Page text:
What is practical process improvement?

Constant workflow bottlenecks, wasted resources, lack of ROI, and frustrated employees make it challenging for any organization to reach its business goals.

That’s why it’s important to use a process-improvement methodology to ensure you’re removing obstacles and streamlining workflows to make your processes more efficient, productive, and successful.

One such approach your company can take is called practical process improvement.

Understanding practical process improvement

Practical process improvement (PPI) is a methodology developed by productivity consultant Ed Zunich. It’s a simple approach to process improvement with the key goal of increasing enterprise profit by gaining market leadership.

The core of this methodology, as the name suggests, is using logical simplicity and practical methods to achieve goals, making sure directives are actionable and tactical. Because practical process improvement is such a simple concept, organizations can usually implement it without any external support, unlike other process improvement methods.

To achieve the main objective of profit growth, practical process improvement uses two distinct paths:

  • Gaining customer allegiance. This approach aims to gain not just satisfied customers but loyal ones. Practical process improvement focuses on improving price, availability/speed of delivery, and product quality to build customer loyalty over time. As a result, organizations can increase revenue.
  • Involving all employees. All employees at every level of the organization need to be part of practical process improvement to reduce costs, decrease response times, and improve product/service quality. Employees’ efforts are aligned with leadership goals, so everyone works together to gain customer allegiance.

Strategic principles of practical process improvement

To reach the goals of practical process improvement, organizations must follow three strategic principles:

  • Apply logical simplicity. Not only is this a tactical way of working, but it also provides the company with a competitive advantage. Practical process improvement strategies are easy to understand and implement.
  • Use practical methods and tools. A vital component of practical process improvement is that organizations can apply it to day-to-day processes without difficulty.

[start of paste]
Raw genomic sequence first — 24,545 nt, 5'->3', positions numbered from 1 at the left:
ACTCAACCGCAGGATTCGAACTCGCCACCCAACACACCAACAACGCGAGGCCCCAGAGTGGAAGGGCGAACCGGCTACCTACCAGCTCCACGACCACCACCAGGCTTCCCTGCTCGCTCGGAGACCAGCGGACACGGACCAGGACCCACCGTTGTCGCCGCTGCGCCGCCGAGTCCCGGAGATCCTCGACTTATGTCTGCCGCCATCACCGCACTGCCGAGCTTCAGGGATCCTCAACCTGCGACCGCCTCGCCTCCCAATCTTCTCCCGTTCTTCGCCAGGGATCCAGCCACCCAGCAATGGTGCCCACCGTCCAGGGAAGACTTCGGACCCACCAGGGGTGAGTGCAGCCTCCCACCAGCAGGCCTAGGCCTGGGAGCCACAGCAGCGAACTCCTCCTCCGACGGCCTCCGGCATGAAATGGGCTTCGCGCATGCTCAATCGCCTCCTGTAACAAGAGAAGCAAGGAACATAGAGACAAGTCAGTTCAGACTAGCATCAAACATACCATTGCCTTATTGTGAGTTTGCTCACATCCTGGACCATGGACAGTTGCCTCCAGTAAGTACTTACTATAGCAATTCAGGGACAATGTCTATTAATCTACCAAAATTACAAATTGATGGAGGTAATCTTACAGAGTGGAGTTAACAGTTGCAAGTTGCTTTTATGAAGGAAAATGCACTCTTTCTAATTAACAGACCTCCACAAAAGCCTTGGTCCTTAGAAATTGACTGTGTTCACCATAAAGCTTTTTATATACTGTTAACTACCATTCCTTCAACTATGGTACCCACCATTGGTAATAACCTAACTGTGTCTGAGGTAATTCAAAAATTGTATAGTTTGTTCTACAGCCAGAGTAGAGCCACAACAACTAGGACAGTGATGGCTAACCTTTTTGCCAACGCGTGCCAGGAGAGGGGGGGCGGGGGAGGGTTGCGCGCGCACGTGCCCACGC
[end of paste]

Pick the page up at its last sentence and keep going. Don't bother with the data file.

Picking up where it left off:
• Involve everyone. Process improvement isn’t just a task for the leadership or management team. Instead, working toward improving profits and gaining customer allegiance is part of everyone’s job.

8 steps of practical process improvement

Practical process improvement uses the “eight-step method” to help organizations achieve their goals. These steps include

  1. Set a mission statement. Identify problems, goals, stakeholders, and scope.
  2. Evaluate the current process. Collect data and history about the specific process that needs improvement.
  3. Simplify the process. Identify and remove issues and waste within the process.
  4. Analyze the data. Use the data to review possible causes for problems.
  5. Find solutions. Determine the answers to problems and identify the people who can help solve them.
  6. Test solutions. Use the “Plan, Do, Study, Act” method to try out the new process.
  7. Standardize the solutions. Develop and detail the new process based on the test results.
  8. Plan for the future. Figure out what still needs to be done and prioritize next steps.

What makes practical process improvement unique?

Why should your organization use practical process improvement over another process improvement methodology like Six Sigma or Lean? Take a look at what makes this methodology unique. If these elements resonate with the needs of your business, then practical process improvement may be a good choice for your company.

  • The focus is on profitable growth, not internal metrics like employee team-building or quality-related measures. The method for gaining profits is increasing customer allegiance and reducing waste.
  • The entire value chain is optimized, not just specific parts of the process. It’s not only about improving manufacturing or marketing, but the entire end-to-end process.
  • Process improvement isn’t relegated to a group of experts or upper management. All employees are involved, and all functions are engaged.

Ready to try practical process improvement in your organization? Be sure to involve all employees within the company and keep your focus on improving profits by gaining customer loyalty.

Hand photo created by pch.vector – www.freepik.com

AUTHOR
Helping executives and business owners from every industry to keep them on their path to success. You can reach Kenneth through his contact form.

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